Aesop was one of the great Greek writers. He is best known for his fables, stories that have a moral. They teach us something about how we should live our lives. Aesop wrote thousands of these stories. Here are a few.
The Wolf in Sheep's Clothing
Once upon a time, a Wolf decided to disguise the way he looked. He thought it would help him get food more easily. He put on the skin of a sheep, then he went out with the flock into the pasture. Even the shepherd was fooled by his clever costume. In the evening, the shepherd put him in with the rest of the sheep. He closed the gate and made sure it was secure before he went to bed. In the middle of the night, he came back to the fold to get some meat for the next day. Instead of a sheep, though, he grabbed the Wolf, killing him instantly.
Those who look to harm others will be harmed themselves.
The Bat and the Weasel
A Bat fell on the ground and was caught by a Weasel. It begged the Weasel to spare its life, but the Weasel refused. It told the Bat that birds, by nature, were its enemy. The Bat assured him that it was not a bird, it was a mouse. The Weasel thought a moment, then set it free. A while later, the Bat fell again to the ground, and it was caught by another Weasel. It begged this Weasel not to eat him, either. The Weasel, though, said it did not like mice at all and would eat it. The Bat told the Weasel that it was not a mouse, but a bat. The second Weasel had no good answer, so he let it go.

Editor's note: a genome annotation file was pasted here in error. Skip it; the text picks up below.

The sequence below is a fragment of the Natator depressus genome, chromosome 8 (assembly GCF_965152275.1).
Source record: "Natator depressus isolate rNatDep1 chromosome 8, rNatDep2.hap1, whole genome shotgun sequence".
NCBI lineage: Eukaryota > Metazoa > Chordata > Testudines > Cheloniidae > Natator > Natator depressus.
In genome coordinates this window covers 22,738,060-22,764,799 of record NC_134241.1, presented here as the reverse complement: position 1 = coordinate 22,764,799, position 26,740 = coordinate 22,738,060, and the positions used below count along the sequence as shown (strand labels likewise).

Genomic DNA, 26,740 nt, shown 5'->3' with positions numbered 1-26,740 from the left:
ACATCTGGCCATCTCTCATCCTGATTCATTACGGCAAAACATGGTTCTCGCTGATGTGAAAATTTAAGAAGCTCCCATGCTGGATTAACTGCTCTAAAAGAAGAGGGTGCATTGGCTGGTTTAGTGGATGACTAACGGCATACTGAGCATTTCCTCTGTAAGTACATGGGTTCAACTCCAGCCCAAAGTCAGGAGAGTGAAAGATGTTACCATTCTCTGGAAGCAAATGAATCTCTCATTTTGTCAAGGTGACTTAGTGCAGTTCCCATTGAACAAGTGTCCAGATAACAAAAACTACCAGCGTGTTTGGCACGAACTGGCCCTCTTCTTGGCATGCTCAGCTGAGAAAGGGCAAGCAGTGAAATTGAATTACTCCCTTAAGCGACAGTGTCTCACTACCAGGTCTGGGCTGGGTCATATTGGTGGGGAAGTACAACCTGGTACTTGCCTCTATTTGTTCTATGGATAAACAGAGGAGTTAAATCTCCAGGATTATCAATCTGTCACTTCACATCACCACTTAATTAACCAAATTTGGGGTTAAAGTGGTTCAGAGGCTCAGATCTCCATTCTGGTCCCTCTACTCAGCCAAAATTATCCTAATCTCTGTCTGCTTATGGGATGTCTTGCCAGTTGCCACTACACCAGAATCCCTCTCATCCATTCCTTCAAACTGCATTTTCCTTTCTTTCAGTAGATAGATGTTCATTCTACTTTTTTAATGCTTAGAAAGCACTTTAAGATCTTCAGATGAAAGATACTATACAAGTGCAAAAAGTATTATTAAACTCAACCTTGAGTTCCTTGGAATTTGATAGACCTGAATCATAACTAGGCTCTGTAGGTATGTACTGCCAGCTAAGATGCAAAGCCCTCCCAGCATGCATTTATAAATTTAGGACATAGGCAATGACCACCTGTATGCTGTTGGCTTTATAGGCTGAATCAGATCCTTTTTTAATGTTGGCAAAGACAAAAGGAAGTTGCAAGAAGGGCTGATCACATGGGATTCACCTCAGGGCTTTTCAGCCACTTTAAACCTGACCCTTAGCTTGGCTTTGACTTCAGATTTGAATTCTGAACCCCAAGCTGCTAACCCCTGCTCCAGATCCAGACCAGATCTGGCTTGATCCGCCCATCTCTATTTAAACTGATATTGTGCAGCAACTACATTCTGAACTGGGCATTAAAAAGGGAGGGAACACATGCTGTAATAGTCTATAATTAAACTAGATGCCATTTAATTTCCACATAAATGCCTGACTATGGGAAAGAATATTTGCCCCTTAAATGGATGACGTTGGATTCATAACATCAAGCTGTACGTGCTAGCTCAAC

The Bat knew it is always wise to turn events to your advantage.
The Lion and the Mouse
A sleeping Lion was woken up by a Mouse running over his face. He got up angrily and caught the scared little Mouse. He was about to kill the Mouse, but it said in its squeaky little voice, "If you would only spare my life, I would be sure to repay your kindness." The Lion laughed at such nonsense, but he let him go. A short time later, though, the Lion was caught by some hunters. They bound him by ropes to the ground. The Mouse recognised his roar, and he rushed over and gnawed the rope with his teeth, setting the Lion free. The Mouse said "You laughed at the idea of my ever being able to help you. Now you know that it is possible for even a small little Mouse to help a great big Lion."
The Fox and the Crow
A Crow stole a bit of meat, and she perched in a tree, holding it firmly in her beak. A Fox saw her there and knew he wanted the meat for himself. He came up with a plan. "How handsome is the Crow," he said. "Her shape is beautiful and her feathers bright. If only her voice were equal to her beauty, she would be called the Queen of Birds!" He lied when he said this, but the Crow was vain. She wanted to show the Fox that her voice really was as beautiful as he said. She opened her mouth wide and cawed loudly, dropping the meat to the ground. The Fox quickly picked it up and shook his head with scorn. "My good Crow," he said, your voice is fine, but you don't have the brains to use it well."
The Two Dogs
A Man had two dogs. One was a Hound, trained to assist him in his sports, and the other was a House Dog, taught to watch the house. When he came home after a good day's hunting, he always gave the House Dog a large share of his catch. The Hound felt very hurt at this. He scolded his companion, saying, "My work is very hard, but it is harder to watch you. You do not help me with the chase, but you share in my reward. It is not fair." The House Dog replied, "Do not blame me, my friend. If you are angry, find fault with the master. He is the one who has taught me not to work but to depend on the work of others for my food. After all, you don't blame a child for the faults of its parents."